Talking tech since 2003

Yesterday, the state of New Jersey announced a very interesting alteration to this year’s voting process: voters may now submit their application via email. That’s right, registered voters in New Jersey won’t have to wait in line at the polls this year, they can cast a ballot from the comfort of their own home, and do so electronically.

New Jersey Lt. Gov. Kim Guadagno says that the move was enacted to alleviate pressure from polling places on November 6. As a result of the destruction of Hurricane Sandy, many polling places in the Garden State have been replaced by military trucks. Cleanup is still under way, and will be for a while.

The administration explains how voters can cast a ballot online:

“To vote electronically, displaced voters may submit a mail-in ballot application either by e-mail or fax to their county clerk. Once an application is approved, the clerk will electronically send a ballot to the voter by either fax or e-mail in accordance to the voter’s preference. Voters must return their electronic ballot – by fax or email – no later than November 6, 2012, at 8 p.m.”

If this process throws up some red flags in your mind, you’re not wrong. The big gaping security hole can be summed up with one acronym: SMTP. SMTP, which is the standard protocol for email, is anything but secure. SMTP data transmits over the internet in the clear, which means it can be easily read and/or modified by a third party. For example, a rogue employee at an internet service provider or email provider could easily intercept email votes. This employee would not only be able to see how people are voting, but could also alter their ballots.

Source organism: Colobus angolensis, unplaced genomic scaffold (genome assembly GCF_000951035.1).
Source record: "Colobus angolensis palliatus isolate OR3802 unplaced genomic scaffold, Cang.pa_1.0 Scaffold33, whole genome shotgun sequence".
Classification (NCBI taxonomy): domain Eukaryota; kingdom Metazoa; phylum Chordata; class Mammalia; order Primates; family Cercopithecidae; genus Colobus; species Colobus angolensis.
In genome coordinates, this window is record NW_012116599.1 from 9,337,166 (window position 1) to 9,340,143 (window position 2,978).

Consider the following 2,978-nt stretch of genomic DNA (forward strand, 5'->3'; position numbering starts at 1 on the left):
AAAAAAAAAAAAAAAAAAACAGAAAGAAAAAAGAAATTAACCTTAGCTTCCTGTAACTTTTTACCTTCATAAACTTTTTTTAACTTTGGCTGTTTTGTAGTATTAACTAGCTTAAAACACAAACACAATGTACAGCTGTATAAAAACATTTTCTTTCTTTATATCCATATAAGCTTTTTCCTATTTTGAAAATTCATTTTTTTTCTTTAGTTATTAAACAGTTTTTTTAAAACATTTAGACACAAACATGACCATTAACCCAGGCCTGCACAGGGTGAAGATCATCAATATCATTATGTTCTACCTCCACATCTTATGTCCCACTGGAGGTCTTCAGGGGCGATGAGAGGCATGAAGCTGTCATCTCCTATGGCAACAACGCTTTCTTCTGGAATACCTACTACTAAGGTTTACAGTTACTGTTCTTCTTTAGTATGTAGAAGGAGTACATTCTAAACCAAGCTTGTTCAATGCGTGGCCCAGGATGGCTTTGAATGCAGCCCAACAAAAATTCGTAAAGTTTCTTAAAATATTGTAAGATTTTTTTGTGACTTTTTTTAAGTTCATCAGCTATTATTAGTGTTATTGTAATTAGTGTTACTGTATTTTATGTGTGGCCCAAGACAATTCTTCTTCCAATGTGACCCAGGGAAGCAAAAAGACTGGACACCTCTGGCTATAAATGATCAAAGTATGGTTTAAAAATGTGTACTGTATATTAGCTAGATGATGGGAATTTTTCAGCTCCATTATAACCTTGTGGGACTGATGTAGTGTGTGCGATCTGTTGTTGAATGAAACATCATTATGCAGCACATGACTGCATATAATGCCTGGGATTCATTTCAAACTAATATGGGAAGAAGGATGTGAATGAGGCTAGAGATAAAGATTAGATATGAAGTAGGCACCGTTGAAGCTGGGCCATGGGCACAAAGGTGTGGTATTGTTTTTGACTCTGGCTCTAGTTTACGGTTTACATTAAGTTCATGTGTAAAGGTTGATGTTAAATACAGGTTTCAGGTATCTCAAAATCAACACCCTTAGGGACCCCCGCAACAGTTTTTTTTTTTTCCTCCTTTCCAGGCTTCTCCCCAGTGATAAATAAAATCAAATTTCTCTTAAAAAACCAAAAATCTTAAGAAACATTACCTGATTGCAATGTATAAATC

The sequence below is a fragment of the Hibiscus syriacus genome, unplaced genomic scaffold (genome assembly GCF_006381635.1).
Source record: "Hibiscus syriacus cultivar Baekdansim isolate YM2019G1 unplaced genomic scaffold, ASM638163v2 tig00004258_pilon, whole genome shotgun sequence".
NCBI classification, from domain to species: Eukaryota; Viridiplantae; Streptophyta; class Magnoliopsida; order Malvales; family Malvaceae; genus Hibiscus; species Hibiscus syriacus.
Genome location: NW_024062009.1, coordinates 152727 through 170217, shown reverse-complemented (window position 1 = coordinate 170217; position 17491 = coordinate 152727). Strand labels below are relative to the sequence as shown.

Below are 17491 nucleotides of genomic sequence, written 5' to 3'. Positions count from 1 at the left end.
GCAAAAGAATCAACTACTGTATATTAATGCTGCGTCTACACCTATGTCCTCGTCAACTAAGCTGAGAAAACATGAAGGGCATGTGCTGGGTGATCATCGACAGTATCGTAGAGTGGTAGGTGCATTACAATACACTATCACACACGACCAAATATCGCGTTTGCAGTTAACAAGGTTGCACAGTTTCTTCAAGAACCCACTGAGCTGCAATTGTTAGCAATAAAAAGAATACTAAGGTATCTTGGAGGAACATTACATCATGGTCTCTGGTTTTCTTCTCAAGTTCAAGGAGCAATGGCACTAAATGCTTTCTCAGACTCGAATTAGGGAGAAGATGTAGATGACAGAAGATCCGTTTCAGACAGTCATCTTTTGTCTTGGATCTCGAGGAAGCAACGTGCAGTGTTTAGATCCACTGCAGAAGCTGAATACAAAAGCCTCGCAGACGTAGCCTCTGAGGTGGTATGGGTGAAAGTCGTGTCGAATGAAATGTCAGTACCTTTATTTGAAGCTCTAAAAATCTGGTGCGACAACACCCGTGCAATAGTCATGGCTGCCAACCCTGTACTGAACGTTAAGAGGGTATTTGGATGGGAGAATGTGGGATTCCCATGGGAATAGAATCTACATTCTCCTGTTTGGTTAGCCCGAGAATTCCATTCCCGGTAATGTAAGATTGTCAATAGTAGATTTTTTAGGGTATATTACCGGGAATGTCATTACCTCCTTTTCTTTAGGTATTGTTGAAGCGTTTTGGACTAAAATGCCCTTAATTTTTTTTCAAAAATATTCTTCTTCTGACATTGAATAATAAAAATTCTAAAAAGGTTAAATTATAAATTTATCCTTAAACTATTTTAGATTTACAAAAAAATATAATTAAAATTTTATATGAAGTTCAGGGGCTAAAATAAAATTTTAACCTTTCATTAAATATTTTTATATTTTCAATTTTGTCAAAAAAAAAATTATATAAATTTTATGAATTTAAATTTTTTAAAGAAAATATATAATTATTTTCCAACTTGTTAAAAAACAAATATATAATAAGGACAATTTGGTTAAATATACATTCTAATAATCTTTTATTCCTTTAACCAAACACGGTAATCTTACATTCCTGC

Another interesting caveat regards the legalities of voting rules. In the US, by federal law, the process for voting in any state cannot be changed within 30 days before the election. It is probably obvious that this new measure by New Jersey could be a large controversy.

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